Imagine this: it’s late September 1928, and Providence is abuzz with activity. There are huge factories, some of the largest in their fields, employing thousands of people; trolley lines crisscross the whole city; boats are docked at piers in the…

During the 1910s, entertainment venues were in a state of flux. They were originally created as spaces for live performances. With the advent of early film, many venue owners tried to switch entirely from live shows to movies – but found that they…

Entertainment in the 1880s extended beyond opera and vaudeville to also include human spectacle in venues called “dime museums.” A phenomenon in the late 19th century, they were akin to circus sideshows in the respect that they used people as main…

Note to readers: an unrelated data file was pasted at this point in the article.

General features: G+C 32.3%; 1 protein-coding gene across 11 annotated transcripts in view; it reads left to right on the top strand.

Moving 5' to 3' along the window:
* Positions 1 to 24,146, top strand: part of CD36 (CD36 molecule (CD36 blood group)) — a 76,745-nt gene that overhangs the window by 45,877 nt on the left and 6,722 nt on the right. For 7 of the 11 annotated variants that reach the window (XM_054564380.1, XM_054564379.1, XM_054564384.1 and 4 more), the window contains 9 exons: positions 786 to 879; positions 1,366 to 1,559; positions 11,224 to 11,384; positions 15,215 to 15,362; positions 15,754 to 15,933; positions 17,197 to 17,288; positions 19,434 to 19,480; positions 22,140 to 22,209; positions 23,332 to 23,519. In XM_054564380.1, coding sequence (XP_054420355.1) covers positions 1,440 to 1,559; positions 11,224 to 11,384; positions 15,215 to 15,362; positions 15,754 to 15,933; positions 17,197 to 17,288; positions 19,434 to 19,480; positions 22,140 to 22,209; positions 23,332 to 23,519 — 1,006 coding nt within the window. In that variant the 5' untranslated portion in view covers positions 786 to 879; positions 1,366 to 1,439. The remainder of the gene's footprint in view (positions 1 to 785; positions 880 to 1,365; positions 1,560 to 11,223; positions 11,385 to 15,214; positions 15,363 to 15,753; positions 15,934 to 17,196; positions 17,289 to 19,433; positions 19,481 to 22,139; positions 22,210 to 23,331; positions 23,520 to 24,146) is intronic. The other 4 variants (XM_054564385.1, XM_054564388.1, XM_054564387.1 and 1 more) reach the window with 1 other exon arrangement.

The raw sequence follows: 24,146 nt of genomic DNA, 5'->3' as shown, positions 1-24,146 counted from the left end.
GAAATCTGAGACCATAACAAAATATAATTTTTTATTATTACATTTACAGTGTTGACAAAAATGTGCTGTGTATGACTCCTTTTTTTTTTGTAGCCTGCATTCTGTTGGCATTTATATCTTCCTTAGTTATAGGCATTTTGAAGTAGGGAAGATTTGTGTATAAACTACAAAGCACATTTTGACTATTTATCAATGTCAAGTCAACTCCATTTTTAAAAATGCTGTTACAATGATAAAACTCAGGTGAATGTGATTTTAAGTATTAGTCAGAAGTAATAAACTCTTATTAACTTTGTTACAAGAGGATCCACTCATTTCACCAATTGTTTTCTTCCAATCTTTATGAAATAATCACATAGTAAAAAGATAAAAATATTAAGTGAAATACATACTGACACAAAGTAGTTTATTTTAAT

The Theatre Comique was as different from the Providence Opera House as could be, despite being just blocks away. The Opera House was built as a handsome, stately performing arts venue. Theatre Comique was originally built as a billiard parlor and…

On the evening of December 4, 1871, carriage after carriage pulled up in front of a rather inconspicuous red brick building in downtown Providence. Well-dressed theatre-goers entered the lobby of the Providence Opera House, the city’s newest…